The nurses working in psychiatric hospitals and wards are prone to encounter completed suicides. The research was conducted to examine post-suicide stress in nurses and the availability of suicide-related mental health care services and education.
Experiences with inpatient suicide were investigated using an anonymous, self-reported questionnaire, which was, along with the Impact of Event Scale-Revised, administered to 531 psychiatric nurses.
The rate of nurses who had encountered patient suicide was 55.0%. The mean Impact of Event Scale-Revised (IES-R) score was 11.4. The proportion of respondents at a high risk (≥ 25 on the 88-point IES-R score) for post-traumatic stress disorder (PTSD) was 13.7%. However, only 15.8% of respondents indicated that they had access to post-suicide mental health care programmes. The survey also revealed a low rate of nurses who reported attending in-hospital seminars on suicide prevention or mental health care for nurses (26.4% and 12.8%, respectively).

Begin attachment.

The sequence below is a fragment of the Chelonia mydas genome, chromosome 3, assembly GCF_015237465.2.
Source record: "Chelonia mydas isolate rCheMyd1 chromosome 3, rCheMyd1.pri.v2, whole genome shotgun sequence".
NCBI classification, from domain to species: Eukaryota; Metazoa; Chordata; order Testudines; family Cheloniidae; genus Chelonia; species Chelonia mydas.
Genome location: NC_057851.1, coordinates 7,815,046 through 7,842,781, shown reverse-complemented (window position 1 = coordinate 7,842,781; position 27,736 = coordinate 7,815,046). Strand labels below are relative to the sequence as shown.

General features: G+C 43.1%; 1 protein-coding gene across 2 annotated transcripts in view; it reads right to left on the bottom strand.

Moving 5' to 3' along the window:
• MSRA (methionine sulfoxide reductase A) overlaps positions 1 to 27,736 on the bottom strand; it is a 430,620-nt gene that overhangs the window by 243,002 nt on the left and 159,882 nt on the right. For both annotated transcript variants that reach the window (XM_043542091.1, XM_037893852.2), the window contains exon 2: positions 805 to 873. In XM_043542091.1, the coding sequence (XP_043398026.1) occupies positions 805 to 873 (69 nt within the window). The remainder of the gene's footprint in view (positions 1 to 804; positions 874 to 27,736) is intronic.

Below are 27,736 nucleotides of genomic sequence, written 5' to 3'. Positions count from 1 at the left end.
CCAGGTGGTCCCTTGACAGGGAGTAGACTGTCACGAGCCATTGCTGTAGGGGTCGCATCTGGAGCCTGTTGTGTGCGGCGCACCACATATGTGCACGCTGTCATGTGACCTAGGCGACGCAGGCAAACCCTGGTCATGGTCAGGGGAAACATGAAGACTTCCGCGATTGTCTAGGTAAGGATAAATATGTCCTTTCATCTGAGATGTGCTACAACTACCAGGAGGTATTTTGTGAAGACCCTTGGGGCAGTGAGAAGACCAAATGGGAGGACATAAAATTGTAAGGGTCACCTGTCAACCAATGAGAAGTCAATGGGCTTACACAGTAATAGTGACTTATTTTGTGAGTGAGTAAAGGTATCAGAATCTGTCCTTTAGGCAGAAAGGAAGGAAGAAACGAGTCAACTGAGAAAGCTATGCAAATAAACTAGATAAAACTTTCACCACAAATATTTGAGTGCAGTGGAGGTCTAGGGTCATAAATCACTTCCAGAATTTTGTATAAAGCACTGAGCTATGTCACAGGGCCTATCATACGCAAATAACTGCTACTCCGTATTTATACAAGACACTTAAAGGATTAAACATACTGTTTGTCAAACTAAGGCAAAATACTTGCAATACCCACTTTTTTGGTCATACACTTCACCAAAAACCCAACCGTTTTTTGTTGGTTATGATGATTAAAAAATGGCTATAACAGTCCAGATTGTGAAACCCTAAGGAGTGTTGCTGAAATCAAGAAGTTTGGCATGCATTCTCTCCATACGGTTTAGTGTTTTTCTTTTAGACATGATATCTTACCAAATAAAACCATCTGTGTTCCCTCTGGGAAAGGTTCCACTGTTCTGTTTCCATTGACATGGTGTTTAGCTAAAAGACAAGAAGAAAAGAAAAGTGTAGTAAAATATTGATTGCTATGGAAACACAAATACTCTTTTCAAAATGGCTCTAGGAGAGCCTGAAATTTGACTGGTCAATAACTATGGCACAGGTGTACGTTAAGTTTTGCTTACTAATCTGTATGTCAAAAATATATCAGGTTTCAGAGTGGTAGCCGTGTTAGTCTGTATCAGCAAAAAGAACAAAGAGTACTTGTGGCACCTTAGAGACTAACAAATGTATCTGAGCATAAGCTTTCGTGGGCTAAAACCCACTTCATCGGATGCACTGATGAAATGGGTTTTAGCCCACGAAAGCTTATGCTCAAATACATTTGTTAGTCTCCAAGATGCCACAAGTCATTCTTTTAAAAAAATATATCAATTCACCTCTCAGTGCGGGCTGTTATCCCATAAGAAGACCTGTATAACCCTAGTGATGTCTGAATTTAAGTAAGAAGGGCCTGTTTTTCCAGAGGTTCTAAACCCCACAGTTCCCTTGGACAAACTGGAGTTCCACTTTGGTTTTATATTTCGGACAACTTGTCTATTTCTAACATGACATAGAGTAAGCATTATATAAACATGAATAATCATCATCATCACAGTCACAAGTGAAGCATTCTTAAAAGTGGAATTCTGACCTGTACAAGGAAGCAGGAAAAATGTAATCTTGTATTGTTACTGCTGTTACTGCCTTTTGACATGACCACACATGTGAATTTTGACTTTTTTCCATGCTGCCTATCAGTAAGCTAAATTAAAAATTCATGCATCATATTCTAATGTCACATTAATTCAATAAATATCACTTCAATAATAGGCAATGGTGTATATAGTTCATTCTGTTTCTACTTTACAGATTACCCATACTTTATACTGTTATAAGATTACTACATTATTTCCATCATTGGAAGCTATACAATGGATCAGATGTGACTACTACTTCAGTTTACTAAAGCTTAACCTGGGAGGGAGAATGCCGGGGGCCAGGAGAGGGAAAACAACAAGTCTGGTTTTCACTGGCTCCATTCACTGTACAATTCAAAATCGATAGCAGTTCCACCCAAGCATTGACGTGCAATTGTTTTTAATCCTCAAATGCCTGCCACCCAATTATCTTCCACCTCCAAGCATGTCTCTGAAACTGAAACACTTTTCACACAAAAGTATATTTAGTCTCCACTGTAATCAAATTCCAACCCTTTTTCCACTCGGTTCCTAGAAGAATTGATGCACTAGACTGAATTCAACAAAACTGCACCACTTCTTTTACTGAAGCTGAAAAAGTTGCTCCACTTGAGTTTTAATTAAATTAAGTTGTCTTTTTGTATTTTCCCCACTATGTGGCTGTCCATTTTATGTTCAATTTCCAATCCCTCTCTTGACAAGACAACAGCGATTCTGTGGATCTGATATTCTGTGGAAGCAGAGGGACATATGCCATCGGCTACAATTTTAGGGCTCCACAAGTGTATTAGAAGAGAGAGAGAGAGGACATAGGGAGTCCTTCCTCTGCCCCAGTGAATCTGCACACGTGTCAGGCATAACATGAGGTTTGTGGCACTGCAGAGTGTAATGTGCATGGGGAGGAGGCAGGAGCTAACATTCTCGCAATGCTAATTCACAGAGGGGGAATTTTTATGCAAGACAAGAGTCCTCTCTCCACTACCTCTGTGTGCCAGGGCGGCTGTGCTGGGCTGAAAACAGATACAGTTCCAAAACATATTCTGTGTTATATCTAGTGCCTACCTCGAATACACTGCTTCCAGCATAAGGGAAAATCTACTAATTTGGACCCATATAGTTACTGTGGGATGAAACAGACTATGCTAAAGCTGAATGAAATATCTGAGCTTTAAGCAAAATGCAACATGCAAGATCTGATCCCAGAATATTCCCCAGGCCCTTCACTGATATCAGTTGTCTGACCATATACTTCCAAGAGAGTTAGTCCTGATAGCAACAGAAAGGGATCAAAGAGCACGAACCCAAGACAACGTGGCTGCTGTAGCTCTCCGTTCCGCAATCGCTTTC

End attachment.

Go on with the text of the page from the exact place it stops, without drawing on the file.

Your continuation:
These results indicated that nurses exposed to inpatient suicide suffer significant mental distress. However, the low availability of systematic post-suicide mental health care programmes for such nurses and the lack of suicide-related education initiatives and mental health care for nurses are problematic. The situation is likely related to the fact that there are no formal systems in place for identifying and evaluating the psychological effects of patient suicide in nurses and to the pressures stemming from the public perception of nurses as suppliers rather than recipients of health care.